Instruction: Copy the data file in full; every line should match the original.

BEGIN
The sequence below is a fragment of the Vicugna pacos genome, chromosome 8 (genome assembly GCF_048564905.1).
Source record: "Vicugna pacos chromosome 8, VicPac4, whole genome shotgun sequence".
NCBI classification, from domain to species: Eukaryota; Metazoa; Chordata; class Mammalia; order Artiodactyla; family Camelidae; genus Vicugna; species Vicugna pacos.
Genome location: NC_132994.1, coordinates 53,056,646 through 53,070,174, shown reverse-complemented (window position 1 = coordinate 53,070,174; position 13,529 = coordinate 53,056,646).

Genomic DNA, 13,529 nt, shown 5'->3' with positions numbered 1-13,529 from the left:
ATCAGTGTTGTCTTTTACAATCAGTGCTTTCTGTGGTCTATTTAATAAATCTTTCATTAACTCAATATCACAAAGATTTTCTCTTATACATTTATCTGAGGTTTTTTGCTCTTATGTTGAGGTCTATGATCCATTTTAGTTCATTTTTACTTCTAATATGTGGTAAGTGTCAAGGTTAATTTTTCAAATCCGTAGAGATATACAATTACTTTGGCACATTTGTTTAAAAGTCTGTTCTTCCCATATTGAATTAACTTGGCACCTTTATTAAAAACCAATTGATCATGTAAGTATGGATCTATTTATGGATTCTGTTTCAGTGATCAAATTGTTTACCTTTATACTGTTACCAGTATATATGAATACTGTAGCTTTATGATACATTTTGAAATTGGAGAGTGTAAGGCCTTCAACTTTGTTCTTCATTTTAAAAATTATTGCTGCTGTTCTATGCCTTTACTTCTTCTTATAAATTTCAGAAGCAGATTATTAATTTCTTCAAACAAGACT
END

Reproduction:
The sequence below is a fragment of the Vicugna pacos genome, chromosome 8 (genome assembly GCF_048564905.1).
Source record: "Vicugna pacos chromosome 8, VicPac4, whole genome shotgun sequence".
NCBI classification, from domain to species: Eukaryota; Metazoa; Chordata; class Mammalia; order Artiodactyla; family Camelidae; genus Vicugna; species Vicugna pacos.
Genome location: NC_132994.1, coordinates 53,056,646 through 53,070,174, shown reverse-complemented (window position 1 = coordinate 53,070,174; position 13,529 = coordinate 53,056,646).

Genomic DNA, 13,529 nt, shown 5'->3' with positions numbered 1-13,529 from the left:
ATCAGTGTTGTCTTTTACAATCAGTGCTTTCTGTGGTCTATTTAATAAATCTTTCATTAACTCAATATCACAAAGATTTTCTCTTATACATTTATCTGAGGTTTTTTGCTCTTATGTTGAGGTCTATGATCCATTTTAGTTCATTTTTACTTCTAATATGTGGTAAGTGTCAAGGTTAATTTTTCAAATCCGTAGAGATATACAATTACTTTGGCACATTTGTTTAAAAGTCTGTTCTTCCCATATTGAATTAACTTGGCACCTTTATTAAAAACCAATTGATCATGTAAGTATGGATCTATTTATGGATTCTGTTTCAGTGATCAAATTGTTTACCTTTATACTGTTACCAGTATATATGAATACTGTAGCTTTATGATACATTTTGAAATTGGAGAGTGTAAGGCCTTCAACTTTGTTCTTCATTTTAAAAATTATTGCTGCTGTTCTATGCCTTTACTTCTTCTTATAAATTTCAGAAGCAGATTATTAATTTCTTCAAACAAGACT